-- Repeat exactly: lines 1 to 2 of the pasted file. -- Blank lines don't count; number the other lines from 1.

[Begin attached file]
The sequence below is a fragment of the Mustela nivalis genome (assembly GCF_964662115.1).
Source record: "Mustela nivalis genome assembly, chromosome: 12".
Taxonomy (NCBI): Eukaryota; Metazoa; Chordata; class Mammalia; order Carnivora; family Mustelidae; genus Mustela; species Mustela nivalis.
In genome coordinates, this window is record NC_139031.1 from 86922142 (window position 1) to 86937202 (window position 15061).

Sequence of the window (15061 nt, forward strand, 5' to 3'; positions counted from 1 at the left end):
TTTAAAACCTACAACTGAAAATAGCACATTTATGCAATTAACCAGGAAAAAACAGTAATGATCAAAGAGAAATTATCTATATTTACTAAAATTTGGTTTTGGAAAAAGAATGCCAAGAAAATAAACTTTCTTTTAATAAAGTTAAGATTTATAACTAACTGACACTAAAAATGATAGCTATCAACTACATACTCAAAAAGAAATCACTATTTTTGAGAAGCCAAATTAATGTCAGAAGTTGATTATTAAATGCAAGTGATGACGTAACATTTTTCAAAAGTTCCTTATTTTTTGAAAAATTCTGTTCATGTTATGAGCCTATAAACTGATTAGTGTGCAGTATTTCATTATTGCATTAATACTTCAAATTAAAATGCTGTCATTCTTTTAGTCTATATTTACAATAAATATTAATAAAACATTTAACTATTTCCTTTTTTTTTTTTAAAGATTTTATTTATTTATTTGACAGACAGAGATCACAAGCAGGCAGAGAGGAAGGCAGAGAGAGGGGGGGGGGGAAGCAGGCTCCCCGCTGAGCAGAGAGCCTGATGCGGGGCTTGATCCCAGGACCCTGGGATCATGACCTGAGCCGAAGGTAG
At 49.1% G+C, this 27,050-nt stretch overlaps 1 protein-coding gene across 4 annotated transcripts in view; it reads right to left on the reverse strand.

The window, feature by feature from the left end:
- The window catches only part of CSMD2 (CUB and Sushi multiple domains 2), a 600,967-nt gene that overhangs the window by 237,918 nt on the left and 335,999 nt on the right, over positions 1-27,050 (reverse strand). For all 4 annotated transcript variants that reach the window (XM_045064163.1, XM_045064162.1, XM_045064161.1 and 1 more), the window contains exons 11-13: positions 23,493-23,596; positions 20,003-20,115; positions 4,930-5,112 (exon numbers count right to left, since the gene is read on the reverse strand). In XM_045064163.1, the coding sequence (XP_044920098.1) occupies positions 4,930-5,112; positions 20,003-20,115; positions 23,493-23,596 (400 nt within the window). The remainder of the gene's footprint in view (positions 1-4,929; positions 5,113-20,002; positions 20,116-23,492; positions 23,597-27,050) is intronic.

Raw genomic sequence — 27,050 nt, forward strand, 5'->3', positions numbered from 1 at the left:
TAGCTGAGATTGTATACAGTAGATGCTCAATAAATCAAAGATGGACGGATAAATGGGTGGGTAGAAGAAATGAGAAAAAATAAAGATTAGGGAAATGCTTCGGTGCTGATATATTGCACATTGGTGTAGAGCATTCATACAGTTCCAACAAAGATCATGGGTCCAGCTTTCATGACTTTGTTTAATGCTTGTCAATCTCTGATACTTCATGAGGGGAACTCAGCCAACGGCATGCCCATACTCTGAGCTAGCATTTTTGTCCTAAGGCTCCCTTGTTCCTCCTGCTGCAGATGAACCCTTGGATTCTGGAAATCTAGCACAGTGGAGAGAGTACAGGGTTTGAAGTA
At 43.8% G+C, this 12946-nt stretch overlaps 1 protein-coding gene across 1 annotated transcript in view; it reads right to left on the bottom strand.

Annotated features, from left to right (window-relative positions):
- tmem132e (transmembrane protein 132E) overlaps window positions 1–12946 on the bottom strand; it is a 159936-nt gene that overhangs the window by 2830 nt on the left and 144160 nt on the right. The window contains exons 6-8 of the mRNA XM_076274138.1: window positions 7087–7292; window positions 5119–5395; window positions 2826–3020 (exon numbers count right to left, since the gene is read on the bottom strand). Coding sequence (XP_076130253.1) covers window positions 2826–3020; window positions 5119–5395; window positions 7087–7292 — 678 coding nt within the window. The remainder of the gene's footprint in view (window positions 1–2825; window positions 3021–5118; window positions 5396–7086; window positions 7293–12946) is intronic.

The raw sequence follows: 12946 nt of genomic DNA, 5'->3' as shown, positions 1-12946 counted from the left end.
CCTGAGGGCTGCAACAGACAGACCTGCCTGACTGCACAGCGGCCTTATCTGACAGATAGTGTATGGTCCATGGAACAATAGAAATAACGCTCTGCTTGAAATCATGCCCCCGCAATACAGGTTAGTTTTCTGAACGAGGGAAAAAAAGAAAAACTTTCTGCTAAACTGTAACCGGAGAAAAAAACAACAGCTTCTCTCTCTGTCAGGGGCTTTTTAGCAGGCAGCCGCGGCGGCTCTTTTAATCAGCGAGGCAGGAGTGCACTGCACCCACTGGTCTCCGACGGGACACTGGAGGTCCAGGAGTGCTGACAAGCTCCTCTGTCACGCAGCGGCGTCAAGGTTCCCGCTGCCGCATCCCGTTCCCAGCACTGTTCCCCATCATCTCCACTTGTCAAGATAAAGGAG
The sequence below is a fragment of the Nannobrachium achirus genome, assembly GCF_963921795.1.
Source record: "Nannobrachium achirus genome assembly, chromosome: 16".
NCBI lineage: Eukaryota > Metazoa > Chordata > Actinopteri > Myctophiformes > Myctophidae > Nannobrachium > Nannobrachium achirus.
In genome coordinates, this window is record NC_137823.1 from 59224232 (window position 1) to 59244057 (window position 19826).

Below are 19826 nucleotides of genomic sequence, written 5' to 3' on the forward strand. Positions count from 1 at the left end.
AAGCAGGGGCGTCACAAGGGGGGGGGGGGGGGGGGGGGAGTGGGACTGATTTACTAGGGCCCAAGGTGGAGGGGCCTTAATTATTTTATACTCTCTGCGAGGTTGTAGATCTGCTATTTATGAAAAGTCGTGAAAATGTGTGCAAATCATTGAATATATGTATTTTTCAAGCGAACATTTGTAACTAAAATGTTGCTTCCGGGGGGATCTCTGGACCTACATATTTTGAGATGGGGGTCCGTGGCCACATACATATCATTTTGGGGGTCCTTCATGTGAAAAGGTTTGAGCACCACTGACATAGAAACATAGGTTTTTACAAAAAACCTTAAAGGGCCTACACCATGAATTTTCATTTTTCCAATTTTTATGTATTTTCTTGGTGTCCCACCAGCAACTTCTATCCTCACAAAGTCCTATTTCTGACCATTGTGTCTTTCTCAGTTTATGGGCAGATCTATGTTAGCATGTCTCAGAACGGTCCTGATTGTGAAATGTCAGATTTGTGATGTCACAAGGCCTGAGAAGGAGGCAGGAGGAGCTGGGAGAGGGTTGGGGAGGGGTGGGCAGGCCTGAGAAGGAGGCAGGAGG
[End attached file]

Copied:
The sequence below is a fragment of the Mustela nivalis genome (assembly GCF_964662115.1).
Source record: "Mustela nivalis genome assembly, chromosome: 12".